The future, for good or ill, lies with China and its people. The country represents the greatest potential market place in the world for investors but is still struggling to grow anew from the rotting corpse of Maoism. The imminent Olympic Games have highlighted all the issues which give cause for optimism or disquiet.
Seeking to read the facial lineaments of China is difficult, since the place is terra incognita to most Westerners who will probably still be confused after witnessing the inevitable public smiles of the Olympic opening ceremony refracted through the memories of repression represented by the spectre of Tiananmen Square. The cultural exchange which is currently taking place on a large scale between China and the West probably represents the clearest route to understanding, since it is imperative to discover a common language for a meaningful conversation. On this particular subject the award-winning choreographer Akram Khan has many articulate thoughts.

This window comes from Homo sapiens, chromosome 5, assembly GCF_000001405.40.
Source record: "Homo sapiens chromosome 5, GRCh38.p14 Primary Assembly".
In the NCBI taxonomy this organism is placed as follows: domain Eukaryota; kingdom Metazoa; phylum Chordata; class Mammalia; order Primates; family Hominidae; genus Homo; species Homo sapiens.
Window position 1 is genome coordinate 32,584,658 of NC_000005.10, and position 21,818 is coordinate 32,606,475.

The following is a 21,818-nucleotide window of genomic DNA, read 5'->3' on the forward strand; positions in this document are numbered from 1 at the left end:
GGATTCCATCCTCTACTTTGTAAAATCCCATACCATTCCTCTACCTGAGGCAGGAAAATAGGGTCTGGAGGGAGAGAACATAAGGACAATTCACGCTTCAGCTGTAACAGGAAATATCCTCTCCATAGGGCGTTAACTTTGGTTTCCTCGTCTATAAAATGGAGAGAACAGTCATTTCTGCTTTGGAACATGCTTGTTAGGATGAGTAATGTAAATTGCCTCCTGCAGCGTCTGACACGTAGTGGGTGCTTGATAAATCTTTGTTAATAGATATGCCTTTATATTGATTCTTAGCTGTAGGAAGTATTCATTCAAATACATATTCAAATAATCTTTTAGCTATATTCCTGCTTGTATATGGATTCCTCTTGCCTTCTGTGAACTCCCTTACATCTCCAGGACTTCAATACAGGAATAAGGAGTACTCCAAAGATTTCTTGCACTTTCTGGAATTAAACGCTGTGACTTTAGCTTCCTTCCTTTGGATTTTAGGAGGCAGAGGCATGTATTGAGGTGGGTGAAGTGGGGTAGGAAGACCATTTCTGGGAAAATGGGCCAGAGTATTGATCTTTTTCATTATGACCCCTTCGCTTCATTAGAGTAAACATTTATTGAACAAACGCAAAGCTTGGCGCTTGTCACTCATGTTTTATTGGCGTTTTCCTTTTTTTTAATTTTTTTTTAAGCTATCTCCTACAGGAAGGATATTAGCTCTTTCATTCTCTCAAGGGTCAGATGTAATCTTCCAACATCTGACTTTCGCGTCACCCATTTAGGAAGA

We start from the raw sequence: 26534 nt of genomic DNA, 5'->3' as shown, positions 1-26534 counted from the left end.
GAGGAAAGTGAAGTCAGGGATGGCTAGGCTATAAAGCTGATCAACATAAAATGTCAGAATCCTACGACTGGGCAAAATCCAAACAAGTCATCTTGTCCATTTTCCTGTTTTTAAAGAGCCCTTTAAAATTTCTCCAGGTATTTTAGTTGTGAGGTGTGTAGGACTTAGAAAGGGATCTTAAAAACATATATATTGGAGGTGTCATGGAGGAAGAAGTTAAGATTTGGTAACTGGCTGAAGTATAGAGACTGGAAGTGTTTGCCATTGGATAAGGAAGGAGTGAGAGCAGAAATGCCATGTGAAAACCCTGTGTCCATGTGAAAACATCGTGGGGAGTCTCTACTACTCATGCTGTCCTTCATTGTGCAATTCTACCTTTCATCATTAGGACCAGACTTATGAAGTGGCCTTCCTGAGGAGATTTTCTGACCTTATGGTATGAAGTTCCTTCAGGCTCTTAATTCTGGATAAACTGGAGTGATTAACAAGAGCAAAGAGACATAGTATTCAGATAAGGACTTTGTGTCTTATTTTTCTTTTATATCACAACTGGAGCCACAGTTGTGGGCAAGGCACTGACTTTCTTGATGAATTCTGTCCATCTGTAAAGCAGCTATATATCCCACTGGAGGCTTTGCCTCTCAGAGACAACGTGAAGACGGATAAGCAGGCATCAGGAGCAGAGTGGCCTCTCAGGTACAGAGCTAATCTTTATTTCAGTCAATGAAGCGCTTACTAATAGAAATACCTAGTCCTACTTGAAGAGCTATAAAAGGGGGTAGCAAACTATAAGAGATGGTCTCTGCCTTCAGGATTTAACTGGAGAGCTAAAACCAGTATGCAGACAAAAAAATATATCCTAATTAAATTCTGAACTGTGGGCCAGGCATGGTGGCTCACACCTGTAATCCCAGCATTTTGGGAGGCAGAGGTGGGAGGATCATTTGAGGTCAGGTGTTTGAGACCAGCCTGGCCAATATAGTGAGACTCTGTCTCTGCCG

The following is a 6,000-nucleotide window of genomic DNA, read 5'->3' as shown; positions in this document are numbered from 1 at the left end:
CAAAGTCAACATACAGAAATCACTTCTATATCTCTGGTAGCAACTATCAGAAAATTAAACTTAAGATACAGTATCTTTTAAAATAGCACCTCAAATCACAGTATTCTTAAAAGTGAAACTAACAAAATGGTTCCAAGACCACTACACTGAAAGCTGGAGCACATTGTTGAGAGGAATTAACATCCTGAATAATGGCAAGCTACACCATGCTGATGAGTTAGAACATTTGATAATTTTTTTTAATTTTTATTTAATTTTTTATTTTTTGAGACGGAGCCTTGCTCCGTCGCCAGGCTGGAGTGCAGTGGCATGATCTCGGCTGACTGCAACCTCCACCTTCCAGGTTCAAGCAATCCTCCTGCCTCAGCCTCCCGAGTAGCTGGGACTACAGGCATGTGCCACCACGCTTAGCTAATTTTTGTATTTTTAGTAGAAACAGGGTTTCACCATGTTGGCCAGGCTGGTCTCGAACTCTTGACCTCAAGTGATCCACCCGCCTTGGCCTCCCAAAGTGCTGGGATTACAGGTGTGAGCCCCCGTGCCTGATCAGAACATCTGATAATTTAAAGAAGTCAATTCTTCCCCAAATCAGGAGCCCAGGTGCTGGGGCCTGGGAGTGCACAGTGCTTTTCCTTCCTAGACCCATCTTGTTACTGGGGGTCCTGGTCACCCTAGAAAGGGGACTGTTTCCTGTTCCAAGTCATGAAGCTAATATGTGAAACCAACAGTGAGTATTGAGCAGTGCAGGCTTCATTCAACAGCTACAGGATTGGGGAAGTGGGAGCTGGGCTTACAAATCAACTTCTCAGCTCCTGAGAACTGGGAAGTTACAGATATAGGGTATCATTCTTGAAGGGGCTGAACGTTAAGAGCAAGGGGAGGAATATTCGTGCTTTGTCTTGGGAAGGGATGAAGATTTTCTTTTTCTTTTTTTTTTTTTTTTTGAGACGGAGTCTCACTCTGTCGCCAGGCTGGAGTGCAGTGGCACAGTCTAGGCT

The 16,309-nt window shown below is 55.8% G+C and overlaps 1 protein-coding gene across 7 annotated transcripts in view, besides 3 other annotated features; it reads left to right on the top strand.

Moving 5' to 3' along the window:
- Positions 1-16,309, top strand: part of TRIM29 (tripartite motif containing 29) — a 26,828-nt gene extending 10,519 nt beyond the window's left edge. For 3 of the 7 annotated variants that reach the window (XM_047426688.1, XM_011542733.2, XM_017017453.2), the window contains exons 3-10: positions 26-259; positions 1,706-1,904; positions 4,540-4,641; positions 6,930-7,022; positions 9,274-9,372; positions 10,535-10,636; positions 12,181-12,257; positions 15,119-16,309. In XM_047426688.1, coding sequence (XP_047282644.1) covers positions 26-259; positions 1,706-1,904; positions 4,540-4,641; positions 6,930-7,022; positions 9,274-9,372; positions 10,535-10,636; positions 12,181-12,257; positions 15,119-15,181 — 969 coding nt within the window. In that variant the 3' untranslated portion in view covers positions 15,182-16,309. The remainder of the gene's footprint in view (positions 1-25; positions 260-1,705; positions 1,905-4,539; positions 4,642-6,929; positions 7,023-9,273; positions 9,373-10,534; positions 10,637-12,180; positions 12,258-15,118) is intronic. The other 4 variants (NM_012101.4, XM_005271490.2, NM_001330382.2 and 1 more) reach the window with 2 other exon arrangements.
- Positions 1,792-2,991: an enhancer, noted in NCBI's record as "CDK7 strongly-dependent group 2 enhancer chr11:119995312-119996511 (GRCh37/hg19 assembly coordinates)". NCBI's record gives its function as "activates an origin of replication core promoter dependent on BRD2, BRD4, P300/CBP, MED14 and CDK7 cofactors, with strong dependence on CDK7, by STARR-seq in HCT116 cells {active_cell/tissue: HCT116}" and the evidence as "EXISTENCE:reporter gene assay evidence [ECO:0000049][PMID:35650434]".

In January Khan, using a mixed international cast including members of the National Ballet of China created his latest piece, “bahok,” at Beijing’s Tianqiao Theatre. “It was very well received. It was stressful, ...